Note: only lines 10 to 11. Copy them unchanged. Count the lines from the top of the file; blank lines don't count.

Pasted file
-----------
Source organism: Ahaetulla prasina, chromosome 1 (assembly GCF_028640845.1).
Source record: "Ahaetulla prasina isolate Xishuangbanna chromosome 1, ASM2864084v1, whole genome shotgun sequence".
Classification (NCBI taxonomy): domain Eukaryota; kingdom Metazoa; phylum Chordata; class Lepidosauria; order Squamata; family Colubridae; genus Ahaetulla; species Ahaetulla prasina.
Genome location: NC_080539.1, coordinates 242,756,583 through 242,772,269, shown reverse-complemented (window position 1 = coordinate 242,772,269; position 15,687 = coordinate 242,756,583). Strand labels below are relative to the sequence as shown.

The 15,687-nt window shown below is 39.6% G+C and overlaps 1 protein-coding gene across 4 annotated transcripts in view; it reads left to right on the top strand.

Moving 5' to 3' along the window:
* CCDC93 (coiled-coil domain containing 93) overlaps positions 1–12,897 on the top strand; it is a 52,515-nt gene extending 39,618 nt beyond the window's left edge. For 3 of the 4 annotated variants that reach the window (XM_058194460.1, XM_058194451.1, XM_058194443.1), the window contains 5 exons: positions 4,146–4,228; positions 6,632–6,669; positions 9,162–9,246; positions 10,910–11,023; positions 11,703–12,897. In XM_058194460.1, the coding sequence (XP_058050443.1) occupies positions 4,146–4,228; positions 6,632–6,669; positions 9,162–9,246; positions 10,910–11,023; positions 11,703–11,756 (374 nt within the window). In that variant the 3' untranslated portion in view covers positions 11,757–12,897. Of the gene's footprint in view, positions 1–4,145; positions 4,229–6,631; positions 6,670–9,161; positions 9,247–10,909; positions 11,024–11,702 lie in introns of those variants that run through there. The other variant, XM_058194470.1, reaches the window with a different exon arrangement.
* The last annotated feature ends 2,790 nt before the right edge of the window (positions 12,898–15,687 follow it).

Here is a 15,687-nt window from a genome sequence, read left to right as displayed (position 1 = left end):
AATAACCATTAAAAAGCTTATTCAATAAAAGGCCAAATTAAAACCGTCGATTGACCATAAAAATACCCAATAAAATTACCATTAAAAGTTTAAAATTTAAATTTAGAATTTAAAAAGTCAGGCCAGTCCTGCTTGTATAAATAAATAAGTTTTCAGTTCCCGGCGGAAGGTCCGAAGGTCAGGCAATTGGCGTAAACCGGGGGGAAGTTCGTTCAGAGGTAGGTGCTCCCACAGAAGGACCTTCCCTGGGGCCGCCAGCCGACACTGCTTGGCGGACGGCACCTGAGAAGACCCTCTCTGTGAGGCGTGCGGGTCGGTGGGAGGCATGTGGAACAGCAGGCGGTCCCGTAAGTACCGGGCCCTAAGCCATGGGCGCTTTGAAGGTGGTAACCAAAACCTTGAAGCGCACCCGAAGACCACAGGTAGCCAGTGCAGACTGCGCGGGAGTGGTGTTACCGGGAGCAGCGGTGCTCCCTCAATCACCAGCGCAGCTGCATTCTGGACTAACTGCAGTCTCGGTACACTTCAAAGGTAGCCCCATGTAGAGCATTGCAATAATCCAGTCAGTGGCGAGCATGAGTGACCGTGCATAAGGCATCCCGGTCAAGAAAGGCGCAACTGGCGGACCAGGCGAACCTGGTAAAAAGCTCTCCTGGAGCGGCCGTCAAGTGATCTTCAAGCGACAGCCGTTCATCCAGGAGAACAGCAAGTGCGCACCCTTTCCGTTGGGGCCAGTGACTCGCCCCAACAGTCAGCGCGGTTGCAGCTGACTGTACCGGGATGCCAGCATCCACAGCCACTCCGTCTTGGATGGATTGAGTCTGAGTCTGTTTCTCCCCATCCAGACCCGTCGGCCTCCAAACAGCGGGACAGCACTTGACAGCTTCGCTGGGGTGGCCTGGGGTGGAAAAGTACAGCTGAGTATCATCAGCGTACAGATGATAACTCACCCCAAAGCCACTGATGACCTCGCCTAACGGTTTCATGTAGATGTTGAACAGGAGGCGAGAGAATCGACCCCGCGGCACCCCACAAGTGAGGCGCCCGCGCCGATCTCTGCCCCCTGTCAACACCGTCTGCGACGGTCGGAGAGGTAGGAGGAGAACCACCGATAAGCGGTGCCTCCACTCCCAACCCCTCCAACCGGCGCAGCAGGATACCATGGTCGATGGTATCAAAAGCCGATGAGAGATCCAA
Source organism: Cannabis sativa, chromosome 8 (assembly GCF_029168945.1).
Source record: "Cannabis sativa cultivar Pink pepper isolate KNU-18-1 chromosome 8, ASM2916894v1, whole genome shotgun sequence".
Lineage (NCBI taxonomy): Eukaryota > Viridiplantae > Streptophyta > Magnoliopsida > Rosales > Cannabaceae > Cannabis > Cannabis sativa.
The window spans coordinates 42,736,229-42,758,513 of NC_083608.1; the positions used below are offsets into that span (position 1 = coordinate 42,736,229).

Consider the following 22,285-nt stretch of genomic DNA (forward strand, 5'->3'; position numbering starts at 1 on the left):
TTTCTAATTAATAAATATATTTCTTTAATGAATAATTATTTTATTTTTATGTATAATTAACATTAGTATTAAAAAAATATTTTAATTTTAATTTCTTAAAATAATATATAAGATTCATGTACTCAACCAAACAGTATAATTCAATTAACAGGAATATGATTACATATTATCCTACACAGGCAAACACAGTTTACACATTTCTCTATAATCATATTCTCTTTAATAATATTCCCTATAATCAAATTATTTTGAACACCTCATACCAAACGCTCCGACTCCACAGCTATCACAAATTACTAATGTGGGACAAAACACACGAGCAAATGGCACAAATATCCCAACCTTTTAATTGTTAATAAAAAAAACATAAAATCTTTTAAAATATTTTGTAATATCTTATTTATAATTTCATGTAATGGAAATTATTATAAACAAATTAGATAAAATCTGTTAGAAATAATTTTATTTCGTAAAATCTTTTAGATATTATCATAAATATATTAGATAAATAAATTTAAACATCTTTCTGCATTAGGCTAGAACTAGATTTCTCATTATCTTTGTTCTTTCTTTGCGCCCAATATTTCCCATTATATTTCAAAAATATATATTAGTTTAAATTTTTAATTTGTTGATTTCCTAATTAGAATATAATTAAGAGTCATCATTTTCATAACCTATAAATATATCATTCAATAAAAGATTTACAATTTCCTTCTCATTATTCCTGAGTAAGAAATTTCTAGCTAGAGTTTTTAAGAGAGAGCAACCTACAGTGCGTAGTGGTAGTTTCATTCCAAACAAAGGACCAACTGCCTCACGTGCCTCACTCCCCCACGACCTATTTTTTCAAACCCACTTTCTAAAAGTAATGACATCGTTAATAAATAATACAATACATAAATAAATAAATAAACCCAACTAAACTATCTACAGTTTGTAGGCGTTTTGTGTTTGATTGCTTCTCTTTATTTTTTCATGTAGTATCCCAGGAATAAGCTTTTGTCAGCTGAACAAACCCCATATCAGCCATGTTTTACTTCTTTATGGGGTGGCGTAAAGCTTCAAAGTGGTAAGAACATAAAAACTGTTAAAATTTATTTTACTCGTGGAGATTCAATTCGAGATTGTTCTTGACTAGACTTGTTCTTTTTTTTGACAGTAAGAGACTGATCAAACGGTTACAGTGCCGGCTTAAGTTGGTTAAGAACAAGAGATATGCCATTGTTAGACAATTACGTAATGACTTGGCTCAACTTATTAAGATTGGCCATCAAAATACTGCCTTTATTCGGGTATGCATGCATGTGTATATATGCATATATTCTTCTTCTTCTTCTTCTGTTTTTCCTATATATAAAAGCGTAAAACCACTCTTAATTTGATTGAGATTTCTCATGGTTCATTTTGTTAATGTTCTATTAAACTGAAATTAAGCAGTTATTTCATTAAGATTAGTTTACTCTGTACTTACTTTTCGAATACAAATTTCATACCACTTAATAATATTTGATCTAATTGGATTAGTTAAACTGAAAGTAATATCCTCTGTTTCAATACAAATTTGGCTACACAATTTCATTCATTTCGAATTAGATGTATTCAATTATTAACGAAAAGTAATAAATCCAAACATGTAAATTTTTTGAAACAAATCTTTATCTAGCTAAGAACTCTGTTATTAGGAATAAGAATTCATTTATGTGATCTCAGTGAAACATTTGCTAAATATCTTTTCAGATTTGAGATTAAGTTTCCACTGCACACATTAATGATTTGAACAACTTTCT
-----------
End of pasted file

AATAACCATTAAAAAGCTTATTCAATAAAAGGCCAAATTAAAACCGTCGATTGACCATAAAAATACCCAATAAAATTACCATTAAAAGTTTAAAATTTAAATTTAGAATTTAAAAAGTCAGGCCAGTCCTGCTTGTATAAATAAATAAGTTTTCAGTTCCCGGCGGAAGGTCCGAAGGTCAGGCAATTGGCGTAAACCGGGGGGAAGTTCGTTCAGAGGTAGGTGCTCCCACAGAAGGACCTTCCCTGGGGCCGCCAGCCGACACTGCTTGGCGGACGGCACCTGAGAAGACCCTCTCTGTGAGGCGTGCGGGTCGGTGGGAGGCATGTGGAACAGCAGGCGGTCCCGTAAGTACCGGGCCCTAAGCCATGGGCGCTTTGAAGGTGGTAACCAAAACCTTGAAGCGCACCCGAAGACCACAGGTAGCCAGTGCAGACTGCGCGGGAGTGGTGTTACCGGGAGCAGCGGTGCTCCCTCAATCACCAGCGCAGCTGCATTCTGGACTAACTGCAGTCTCGGTACACTTCAAAGGTAGCCCCATGTAGAGCATTGCAATAATCCAGTCAGTGGCGAGCATGAGTGACCGTGCATAAGGCATCCCGGTCAAGAAAGGCGCAACTGGCGGACCAGGCGAACCTGGTAAAAAGCTCTCCTGGAGCGGCCGTCAAGTGATCTTCAAGCGACAGCCGTTCATCCAGGAGAACAGCAAGTGCGCACCCTTTCCGTTGGGGCCAGTGACTCGCCCCAACAGTCAGCGCGGTTGCAGCTGACTGTACCGGGATGCCAGCATCCACAGCCACTCCGTCTTGGATGGATTGAGTCTGAGTCTGTTTCTCCCCATCCAGACCCGTCGGCCTCCAAACAGCGGGACAGCACTTGACAGCTTCGCTGGGGTGGCCTGGGGTGGAAAAGTACAGCTGAGTATCATCAGCGTACAGATGATAACTCACCCCAAAGCCACTGATGACCTCGCCTAACGGTTTCATGTAGATGTTGAACAGGAGGCGAGAGAATCGACCCCGCGGCACCCCACAAGTGAGGCGCCCGCGCCGATCTCTGCCCCCTGTCAACACCGTCTGCGACGGTCGGAGAGGTAGGAGGAGAACCACCGATAAGCGGTGCCTCCACTCCCAACCCCTCCAACCGGCGCAGCAGGATACCATGGTCGATGGTATCAAAAGCCGATGAGAGATCCAA
Source organism: Cannabis sativa, chromosome 8 (assembly GCF_029168945.1).